Prior proposals for spraying apparatus have provided very differently configured products for use where mist-type sprays were desired as opposed to more highly atomized fog-type sprays. Prior proposals have not provided a desirably simple type of modification for selectively structuring a spraying apparatus to selectively provide mist or fog-type sprays.
The present invention overcomes the foregoing and other drawbacks of prior proposals by providing a spraying system which enables the rate of discharge of spray material to be preset or variably controlled throughout a wide range, and by providing a spraying apparatus can be easily modified to provide either a mist-type spray or a more highly atomized fog-type spray.
A spraying apparatus embodying the preferred practice of the present invention provides means of for controlling the rate of discharge of material being sprayed by presetting or regulating the effective size of one or more gas entry openings located in a liquid withdrawal conduit which depends into a pressurized vessel which contains a liquid to be sprayed. In one embodiment, the flow rate of a spraying apparatus is preset by providing one or more non-adjustable gas entry openings of predetermined size. In other embodiments, means are provided for adjustably presetting or regulating the effective size of one or more gas entry openings that admit a proportioned flow of carrier gas from an upper region of the pressurized vessel to a flow of liquid which is being forced from the vessel under the influence of pressure.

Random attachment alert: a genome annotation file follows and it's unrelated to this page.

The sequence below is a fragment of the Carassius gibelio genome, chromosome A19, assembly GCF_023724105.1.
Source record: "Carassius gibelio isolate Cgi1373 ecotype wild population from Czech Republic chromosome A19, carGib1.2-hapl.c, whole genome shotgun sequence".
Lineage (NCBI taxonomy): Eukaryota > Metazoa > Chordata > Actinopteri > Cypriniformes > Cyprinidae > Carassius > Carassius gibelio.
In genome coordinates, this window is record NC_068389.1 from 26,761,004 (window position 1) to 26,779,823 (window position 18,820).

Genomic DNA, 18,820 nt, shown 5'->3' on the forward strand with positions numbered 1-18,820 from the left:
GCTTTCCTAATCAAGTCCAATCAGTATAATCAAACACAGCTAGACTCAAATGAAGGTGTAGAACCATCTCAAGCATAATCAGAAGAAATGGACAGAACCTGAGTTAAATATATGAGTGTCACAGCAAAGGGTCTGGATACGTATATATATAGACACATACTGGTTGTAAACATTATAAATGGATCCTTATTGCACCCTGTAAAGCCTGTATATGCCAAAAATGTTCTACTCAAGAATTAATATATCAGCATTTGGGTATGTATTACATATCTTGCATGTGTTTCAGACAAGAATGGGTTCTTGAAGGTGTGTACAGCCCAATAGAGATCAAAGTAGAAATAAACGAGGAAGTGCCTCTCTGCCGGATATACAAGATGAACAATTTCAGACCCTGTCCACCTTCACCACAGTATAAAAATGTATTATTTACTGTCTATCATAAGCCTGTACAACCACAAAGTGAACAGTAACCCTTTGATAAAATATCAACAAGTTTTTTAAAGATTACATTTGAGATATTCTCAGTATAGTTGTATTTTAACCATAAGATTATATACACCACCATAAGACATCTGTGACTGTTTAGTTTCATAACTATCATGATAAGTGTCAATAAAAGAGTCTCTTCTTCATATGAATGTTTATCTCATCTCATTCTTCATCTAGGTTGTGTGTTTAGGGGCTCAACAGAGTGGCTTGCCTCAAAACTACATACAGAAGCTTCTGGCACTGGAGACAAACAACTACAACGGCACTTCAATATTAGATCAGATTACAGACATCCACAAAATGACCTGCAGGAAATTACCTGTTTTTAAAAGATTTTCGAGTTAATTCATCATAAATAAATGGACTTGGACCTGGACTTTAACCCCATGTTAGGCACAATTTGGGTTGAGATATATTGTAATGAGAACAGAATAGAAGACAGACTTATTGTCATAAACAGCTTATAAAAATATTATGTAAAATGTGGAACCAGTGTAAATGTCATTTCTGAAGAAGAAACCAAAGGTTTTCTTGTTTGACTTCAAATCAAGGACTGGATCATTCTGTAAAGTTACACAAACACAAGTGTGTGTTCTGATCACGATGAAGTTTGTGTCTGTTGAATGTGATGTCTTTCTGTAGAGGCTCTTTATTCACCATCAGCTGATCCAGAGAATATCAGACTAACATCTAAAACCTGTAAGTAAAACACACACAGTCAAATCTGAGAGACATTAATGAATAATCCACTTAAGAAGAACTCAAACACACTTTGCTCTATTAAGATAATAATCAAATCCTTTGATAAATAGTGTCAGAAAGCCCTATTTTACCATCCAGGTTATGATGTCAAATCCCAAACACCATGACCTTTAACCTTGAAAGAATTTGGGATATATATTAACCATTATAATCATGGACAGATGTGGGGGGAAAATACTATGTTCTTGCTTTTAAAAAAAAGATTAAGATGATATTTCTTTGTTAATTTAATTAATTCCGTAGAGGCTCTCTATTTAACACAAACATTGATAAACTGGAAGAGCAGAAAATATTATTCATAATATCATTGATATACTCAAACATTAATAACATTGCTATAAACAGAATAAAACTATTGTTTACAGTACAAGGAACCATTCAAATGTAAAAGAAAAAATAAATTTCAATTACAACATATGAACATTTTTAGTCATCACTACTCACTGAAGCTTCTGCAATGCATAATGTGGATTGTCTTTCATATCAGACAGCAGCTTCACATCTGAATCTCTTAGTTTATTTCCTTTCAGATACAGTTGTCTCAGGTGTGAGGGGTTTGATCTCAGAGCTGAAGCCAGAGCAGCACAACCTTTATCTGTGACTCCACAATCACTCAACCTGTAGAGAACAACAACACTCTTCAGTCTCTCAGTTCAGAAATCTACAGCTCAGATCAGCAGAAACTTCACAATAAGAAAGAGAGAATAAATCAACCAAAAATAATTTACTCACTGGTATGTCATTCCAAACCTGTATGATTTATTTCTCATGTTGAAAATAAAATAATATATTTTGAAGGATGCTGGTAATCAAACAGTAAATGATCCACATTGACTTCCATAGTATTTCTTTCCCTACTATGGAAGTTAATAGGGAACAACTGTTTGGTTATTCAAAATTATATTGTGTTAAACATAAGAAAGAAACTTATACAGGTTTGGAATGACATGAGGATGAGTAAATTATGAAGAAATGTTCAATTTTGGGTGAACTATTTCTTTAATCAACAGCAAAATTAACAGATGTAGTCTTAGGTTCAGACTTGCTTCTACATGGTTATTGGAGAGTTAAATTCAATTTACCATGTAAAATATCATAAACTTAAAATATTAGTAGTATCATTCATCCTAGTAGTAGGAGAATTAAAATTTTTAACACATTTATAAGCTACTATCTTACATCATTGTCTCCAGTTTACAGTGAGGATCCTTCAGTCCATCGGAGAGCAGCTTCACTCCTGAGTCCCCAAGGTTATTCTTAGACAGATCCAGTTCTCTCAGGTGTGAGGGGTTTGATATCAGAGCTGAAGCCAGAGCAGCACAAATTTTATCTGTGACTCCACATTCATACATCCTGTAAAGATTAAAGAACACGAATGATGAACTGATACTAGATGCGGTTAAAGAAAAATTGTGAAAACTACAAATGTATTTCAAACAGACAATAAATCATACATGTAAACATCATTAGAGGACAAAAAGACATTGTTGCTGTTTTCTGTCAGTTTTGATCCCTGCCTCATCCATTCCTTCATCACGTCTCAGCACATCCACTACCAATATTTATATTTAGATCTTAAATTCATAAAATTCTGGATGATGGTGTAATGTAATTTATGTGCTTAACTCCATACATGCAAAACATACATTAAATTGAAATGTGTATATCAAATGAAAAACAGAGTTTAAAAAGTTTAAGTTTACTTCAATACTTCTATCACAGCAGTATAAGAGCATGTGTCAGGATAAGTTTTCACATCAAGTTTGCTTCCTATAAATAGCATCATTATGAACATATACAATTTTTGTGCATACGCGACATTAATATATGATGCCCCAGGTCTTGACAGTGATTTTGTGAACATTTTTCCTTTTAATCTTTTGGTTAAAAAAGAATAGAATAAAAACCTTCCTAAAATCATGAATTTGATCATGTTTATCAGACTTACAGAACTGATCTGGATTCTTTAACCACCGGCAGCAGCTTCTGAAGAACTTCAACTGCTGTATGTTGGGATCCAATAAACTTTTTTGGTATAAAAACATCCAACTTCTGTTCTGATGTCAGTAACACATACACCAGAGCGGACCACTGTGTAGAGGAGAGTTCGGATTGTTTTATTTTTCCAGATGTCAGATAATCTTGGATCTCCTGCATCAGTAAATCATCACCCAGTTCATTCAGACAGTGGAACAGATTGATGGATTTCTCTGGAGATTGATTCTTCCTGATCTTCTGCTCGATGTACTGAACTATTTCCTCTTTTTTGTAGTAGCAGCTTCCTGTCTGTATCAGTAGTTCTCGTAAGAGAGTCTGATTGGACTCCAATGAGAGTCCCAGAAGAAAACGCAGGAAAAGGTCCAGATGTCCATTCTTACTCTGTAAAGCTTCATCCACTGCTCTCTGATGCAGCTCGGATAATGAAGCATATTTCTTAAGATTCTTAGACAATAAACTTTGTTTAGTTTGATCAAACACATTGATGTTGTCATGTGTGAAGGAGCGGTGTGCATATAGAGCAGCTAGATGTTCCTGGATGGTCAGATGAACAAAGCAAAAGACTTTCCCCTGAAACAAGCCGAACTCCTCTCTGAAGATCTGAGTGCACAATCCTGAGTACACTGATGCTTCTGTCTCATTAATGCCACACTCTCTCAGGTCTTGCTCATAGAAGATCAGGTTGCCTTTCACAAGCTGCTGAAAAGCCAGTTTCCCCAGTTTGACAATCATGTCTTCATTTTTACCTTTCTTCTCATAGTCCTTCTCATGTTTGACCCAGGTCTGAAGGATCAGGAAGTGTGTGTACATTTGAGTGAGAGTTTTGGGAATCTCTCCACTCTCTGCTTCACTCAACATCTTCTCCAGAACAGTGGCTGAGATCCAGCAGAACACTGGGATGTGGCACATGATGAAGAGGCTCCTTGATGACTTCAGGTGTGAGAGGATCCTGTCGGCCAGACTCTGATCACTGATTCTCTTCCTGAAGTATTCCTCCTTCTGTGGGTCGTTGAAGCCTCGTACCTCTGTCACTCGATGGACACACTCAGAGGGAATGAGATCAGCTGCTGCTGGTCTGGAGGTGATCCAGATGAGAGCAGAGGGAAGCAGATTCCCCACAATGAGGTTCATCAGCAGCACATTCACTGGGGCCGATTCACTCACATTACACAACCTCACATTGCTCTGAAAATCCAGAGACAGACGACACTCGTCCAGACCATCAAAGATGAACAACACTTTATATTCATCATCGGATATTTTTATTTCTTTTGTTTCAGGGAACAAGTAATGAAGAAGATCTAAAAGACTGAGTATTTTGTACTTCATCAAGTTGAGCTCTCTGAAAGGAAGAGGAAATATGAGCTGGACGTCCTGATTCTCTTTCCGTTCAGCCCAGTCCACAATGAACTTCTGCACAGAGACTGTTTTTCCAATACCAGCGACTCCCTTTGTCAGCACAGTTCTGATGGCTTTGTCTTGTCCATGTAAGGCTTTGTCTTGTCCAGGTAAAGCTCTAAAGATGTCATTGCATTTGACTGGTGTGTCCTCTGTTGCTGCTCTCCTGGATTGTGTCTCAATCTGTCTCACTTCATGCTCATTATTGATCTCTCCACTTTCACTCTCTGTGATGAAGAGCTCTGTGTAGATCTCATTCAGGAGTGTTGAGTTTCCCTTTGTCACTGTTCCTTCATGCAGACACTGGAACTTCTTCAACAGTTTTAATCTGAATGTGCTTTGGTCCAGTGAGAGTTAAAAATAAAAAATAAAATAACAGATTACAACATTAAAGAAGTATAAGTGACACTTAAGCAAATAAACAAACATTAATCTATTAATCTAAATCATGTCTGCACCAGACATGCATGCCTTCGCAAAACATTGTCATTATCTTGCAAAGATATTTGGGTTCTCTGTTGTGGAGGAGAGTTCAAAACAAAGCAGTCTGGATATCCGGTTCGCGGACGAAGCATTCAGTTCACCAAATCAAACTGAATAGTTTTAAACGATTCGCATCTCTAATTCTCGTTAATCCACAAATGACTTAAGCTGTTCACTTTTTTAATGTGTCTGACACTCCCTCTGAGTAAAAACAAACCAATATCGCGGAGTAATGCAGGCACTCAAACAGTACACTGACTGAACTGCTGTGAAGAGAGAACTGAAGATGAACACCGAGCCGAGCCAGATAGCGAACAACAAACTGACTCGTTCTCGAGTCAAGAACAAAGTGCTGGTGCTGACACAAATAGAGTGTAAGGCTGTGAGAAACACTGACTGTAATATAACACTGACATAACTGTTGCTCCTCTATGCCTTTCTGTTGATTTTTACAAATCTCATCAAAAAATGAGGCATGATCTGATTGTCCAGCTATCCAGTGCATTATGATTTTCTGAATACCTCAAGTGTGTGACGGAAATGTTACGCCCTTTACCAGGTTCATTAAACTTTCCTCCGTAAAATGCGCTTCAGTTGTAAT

In accordance with one of the embodiments of the present invention, a spraying apparatus is configured such that all entering carrier gas is caused to pass through the pressure vessel, whereby a mist-type spray is caused to discharge from the apparatus. In accordance with an alternate embodiment, a restricted flow of carrier gas is permitted to pass directly from an inlet conduit to an outlet conduit for effecting a turbulent atomization of the mixture of gas and liquid which is being withdrawn from the pressure vessel, whereby a highly atomized fog-type spray is caused to discharge from the apparatus. The difference between these two embodiments is a simple matter of the provisions or exclusion of a restricted flow passage provided between inlet and outlet conduits of the apparatus. In preferred practice, the inlet and outlet conduits are arranged in axial alignment, and the restricted passage can be provided by drilling a small hole to communicate the two conduits.
These and other features and a fuller understanding of the invention will be had by referring to the following description and claims taken in conjunction with the accompanying drawings, wherein: